"We can get the representatives to the table. We can say there's a need for it, we can sign a grant application saying we need funding to get it going," she says. "[But] who's going to operate it? Who's got the expertise? Who's going to cover the hours when somebody's there?"

The only methadone clinic in the county is a 45-minute drive from Machias and it's not cheap, at upwards of $95 a week. Methadone treatment programs are often not successful if done for less than three months; one year is considered the minimum for effective maintenance. Another option, a Suboxone treatment program available in a few nearby towns, is slightly cheaper and requires fewer visits.

But, as Nelson found, with fewer visits comes less supervision. "I filled my script, I went home. For a month or so, I took it like I was supposed to and I did well, and after that I would fill my script, go home, sell it, and buy what I wanted," he says. "I was an addict, I needed more supervision of my prescription."

Policymakers are searching for solutions. Rep. Anne Perry is a member of Maine's House of Representatives, and a working nurse practitioner. Perry says programs like the prescription-monitoring program (an electronic database of substances dispensed within a state, aimed at reducing prescription opioid abuse) were so successful in reducing the availability of prescription opiates that they opened the gates for heroin and fentanyl abuse in Washington County.


"We may have [shrunk] a source, but how do we help those who are addicted get back into treatment? Especially when they're ready for it," Perry says. "That's really, really difficult in a rural area where resources are not abundant."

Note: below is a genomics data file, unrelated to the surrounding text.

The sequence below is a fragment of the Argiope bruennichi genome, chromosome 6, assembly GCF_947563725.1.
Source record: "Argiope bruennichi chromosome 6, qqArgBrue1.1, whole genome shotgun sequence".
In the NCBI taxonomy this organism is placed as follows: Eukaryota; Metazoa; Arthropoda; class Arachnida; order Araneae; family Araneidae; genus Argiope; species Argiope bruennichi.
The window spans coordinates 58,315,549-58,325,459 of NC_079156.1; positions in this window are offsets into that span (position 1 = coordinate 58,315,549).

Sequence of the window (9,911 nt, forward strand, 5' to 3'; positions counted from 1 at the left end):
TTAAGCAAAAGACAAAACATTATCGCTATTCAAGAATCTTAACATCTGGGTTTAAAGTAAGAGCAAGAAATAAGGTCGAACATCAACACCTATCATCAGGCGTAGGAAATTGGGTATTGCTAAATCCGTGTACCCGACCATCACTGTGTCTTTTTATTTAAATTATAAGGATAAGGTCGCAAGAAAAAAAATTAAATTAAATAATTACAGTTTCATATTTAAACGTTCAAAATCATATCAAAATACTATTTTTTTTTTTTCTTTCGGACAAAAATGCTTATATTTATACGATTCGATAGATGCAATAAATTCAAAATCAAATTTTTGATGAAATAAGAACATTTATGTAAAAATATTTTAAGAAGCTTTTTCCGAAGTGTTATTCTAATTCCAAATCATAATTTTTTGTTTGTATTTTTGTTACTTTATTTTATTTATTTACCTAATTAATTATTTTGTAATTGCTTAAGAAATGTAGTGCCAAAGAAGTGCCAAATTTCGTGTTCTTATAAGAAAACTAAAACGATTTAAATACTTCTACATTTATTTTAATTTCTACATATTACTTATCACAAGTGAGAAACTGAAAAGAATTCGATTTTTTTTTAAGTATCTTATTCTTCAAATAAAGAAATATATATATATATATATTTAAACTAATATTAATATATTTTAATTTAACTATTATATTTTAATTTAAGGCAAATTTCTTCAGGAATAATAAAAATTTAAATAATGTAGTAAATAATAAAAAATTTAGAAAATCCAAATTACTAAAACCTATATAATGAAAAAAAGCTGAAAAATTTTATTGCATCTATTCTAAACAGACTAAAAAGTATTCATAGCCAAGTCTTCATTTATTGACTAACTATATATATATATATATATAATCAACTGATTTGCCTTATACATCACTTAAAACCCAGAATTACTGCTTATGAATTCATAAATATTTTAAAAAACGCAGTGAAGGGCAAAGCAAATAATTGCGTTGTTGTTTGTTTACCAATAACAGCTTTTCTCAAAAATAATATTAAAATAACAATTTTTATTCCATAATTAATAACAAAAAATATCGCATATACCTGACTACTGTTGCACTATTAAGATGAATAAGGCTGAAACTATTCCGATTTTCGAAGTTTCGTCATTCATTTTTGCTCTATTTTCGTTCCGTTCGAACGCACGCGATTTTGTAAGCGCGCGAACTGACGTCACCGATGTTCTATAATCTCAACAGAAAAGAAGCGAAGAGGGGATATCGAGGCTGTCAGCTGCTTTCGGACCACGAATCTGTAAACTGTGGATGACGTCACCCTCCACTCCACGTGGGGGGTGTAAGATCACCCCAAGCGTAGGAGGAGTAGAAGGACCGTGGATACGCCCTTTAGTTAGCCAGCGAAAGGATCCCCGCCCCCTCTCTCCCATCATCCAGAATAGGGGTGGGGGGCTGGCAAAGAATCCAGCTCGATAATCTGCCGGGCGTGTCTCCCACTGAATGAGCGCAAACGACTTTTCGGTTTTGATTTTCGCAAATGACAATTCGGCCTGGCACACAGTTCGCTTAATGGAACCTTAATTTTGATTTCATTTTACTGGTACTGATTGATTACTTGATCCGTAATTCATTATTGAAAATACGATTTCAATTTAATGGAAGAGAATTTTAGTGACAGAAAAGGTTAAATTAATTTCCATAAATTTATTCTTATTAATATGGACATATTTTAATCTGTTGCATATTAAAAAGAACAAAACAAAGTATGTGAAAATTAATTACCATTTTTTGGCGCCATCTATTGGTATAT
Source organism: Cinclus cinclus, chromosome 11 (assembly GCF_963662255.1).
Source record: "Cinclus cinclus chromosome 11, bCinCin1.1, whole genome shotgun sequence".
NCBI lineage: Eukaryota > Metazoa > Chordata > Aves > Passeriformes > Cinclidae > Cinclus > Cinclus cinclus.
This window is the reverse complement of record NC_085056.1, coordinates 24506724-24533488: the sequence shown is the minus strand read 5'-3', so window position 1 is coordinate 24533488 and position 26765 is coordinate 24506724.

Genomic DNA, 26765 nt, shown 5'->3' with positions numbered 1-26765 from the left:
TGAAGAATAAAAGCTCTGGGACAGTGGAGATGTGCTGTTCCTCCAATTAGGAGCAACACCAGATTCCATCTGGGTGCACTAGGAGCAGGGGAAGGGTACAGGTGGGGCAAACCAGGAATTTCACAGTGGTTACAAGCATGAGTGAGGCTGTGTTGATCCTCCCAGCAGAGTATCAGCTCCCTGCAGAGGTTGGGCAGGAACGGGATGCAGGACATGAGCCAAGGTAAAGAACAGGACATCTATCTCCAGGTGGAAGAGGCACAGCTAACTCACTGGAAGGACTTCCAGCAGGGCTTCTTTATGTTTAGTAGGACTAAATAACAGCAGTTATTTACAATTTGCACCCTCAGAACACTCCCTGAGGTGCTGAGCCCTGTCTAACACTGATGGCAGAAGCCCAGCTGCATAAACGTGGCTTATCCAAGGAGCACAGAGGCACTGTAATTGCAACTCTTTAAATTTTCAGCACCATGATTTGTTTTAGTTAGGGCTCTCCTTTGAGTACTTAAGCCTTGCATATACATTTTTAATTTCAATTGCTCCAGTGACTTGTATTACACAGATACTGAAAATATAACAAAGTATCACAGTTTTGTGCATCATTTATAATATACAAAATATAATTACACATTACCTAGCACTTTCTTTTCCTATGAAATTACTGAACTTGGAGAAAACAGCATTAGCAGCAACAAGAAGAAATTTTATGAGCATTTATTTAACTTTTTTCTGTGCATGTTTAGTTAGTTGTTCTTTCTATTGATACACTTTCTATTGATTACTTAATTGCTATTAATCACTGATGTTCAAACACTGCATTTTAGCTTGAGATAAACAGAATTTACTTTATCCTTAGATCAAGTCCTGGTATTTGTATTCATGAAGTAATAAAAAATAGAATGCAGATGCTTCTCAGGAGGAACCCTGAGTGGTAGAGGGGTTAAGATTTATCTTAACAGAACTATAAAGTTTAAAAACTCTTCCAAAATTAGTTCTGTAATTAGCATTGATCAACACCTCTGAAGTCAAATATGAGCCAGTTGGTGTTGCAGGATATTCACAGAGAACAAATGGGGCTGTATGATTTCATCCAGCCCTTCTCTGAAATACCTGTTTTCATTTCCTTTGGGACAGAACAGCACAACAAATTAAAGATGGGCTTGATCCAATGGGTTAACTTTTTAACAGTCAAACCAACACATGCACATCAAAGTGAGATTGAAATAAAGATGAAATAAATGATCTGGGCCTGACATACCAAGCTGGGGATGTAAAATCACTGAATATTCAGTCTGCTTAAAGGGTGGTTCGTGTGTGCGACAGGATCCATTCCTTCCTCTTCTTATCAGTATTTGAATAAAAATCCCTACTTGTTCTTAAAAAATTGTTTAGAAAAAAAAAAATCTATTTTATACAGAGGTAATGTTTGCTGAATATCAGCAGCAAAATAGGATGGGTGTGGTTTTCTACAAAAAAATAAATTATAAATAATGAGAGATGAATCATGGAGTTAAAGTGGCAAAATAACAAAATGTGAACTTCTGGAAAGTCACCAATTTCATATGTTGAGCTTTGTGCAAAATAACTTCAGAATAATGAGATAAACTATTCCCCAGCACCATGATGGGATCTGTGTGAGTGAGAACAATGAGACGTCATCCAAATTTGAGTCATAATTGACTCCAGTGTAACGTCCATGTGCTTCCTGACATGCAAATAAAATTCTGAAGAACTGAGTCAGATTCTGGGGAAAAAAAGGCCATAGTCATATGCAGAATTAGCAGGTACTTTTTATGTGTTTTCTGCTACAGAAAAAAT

Rep. Perry is on the Health and Human Services Committee, and is leading a group to work on a bill aimed at curbing addiction in Washington County. The bill aims to fund training for law enforcement and emergency personnel, create more detox beds in the county, and provide treatment services to those without insurance. Perry wants to create a network of services to get help to addicts when they need it.

"If you don't get them when they say they're ready you've lost them again. We need something that gets them where they're at, so if they go to their primary care provider and they say I need help, we've got that Washington county network that says, "Okay. Let's start here."

It's a sentiment echoed by Machias's town manager. "When somebody gets to the point that they want to quit this addiction, and they're ready right then, that night, and they pick up the phone and they call someone… there's nothing available," Therrien says. "If they get off that phone, the next day may not be the same. They might say they're fine and the next day keep on using, so you miss the opportunity."

The scarcity of treatment options close to home and a "boys don't cry" mentality common to many lobster fishermen, according to Nelson, means that many addicts in Machias are not getting the treatment they need. He thinks that a methadone clinic in Machias would be full within a week.


"I've almost got to be on my deathbed before I go to the doctor. It's just the mindset of somebody in Washington County—and especially somebody that works on a boat is a 'I can work through it' type," he says.

Nelson has been clean for a little more than a year now, an achievement he credits to Machias's Arise Addiction Recovery. While local and state policymakers work to create a web of treatment options that increase medical access for addicts across the county—solutions like telemedicine and further training for local doctors—Nelson is focused on reducing the stigma around addiction in Washington County.

"It's something that nobody ever wanted to talk about, it was shameful. Nobody wanted to be associated even with the word addiction," he says. "But people now are willing to say that. Just get the word out, you can find help."

Inspired in part by reporting in the Portland Press Herald.